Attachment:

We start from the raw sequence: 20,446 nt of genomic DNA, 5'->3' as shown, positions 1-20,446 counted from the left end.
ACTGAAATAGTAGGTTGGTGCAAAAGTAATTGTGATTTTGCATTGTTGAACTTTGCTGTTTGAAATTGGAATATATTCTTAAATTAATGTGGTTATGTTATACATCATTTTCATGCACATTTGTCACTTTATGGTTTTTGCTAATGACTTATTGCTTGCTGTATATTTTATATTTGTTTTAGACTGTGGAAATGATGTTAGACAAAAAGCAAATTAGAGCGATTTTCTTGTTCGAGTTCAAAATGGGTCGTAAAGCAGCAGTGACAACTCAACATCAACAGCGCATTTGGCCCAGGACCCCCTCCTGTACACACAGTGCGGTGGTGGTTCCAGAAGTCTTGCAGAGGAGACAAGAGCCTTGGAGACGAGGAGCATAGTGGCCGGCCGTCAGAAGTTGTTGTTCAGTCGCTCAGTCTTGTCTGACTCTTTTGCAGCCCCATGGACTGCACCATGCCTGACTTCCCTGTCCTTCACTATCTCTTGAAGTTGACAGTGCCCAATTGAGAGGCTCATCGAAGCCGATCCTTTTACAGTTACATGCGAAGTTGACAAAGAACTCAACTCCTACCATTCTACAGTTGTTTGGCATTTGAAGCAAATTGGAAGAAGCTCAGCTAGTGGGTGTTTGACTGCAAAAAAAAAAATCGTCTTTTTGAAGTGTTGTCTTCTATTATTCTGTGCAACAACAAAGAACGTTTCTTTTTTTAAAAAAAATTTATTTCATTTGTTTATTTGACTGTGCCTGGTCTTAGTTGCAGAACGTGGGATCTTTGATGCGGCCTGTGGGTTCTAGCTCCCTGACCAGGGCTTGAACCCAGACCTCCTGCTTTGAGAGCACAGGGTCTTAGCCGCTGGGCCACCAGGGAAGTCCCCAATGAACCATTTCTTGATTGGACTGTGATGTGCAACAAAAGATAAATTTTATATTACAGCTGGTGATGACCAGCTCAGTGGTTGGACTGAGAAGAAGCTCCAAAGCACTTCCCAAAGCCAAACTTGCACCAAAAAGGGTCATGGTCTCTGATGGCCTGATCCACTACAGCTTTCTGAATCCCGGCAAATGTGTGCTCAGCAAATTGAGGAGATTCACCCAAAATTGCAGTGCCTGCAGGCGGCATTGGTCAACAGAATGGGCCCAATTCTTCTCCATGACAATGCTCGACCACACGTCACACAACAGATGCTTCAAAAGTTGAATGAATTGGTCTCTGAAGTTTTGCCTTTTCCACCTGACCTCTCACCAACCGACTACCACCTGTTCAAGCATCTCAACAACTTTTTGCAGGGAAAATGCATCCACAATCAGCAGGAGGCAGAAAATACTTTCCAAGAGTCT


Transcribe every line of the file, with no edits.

We start from the raw sequence: 20,446 nt of genomic DNA, 5'->3' as shown, positions 1-20,446 counted from the left end.
ACTGAAATAGTAGGTTGGTGCAAAAGTAATTGTGATTTTGCATTGTTGAACTTTGCTGTTTGAAATTGGAATATATTCTTAAATTAATGTGGTTATGTTATACATCATTTTCATGCACATTTGTCACTTTATGGTTTTTGCTAATGACTTATTGCTTGCTGTATATTTTATATTTGTTTTAGACTGTGGAAATGATGTTAGACAAAAAGCAAATTAGAGCGATTTTCTTGTTCGAGTTCAAAATGGGTCGTAAAGCAGCAGTGACAACTCAACATCAACAGCGCATTTGGCCCAGGACCCCCTCCTGTACACACAGTGCGGTGGTGGTTCCAGAAGTCTTGCAGAGGAGACAAGAGCCTTGGAGACGAGGAGCATAGTGGCCGGCCGTCAGAAGTTGTTGTTCAGTCGCTCAGTCTTGTCTGACTCTTTTGCAGCCCCATGGACTGCACCATGCCTGACTTCCCTGTCCTTCACTATCTCTTGAAGTTGACAGTGCCCAATTGAGAGGCTCATCGAAGCCGATCCTTTTACAGTTACATGCGAAGTTGACAAAGAACTCAACTCCTACCATTCTACAGTTGTTTGGCATTTGAAGCAAATTGGAAGAAGCTCAGCTAGTGGGTGTTTGACTGCAAAAAAAAAAATCGTCTTTTTGAAGTGTTGTCTTCTATTATTCTGTGCAACAACAAAGAACGTTTCTTTTTTTAAAAAAAATTTATTTCATTTGTTTATTTGACTGTGCCTGGTCTTAGTTGCAGAACGTGGGATCTTTGATGCGGCCTGTGGGTTCTAGCTCCCTGACCAGGGCTTGAACCCAGACCTCCTGCTTTGAGAGCACAGGGTCTTAGCCGCTGGGCCACCAGGGAAGTCCCCAATGAACCATTTCTTGATTGGACTGTGATGTGCAACAAAAGATAAATTTTATATTACAGCTGGTGATGACCAGCTCAGTGGTTGGACTGAGAAGAAGCTCCAAAGCACTTCCCAAAGCCAAACTTGCACCAAAAAGGGTCATGGTCTCTGATGGCCTGATCCACTACAGCTTTCTGAATCCCGGCAAATGTGTGCTCAGCAAATTGAGGAGATTCACCCAAAATTGCAGTGCCTGCAGGCGGCATTGGTCAACAGAATGGGCCCAATTCTTCTCCATGACAATGCTCGACCACACGTCACACAACAGATGCTTCAAAAGTTGAATGAATTGGTCTCTGAAGTTTTGCCTTTTCCACCTGACCTCTCACCAACCGACTACCACCTGTTCAAGCATCTCAACAACTTTTTGCAGGGAAAATGCATCCACAATCAGCAGGAGGCAGAAAATACTTTCCAAGAGTCT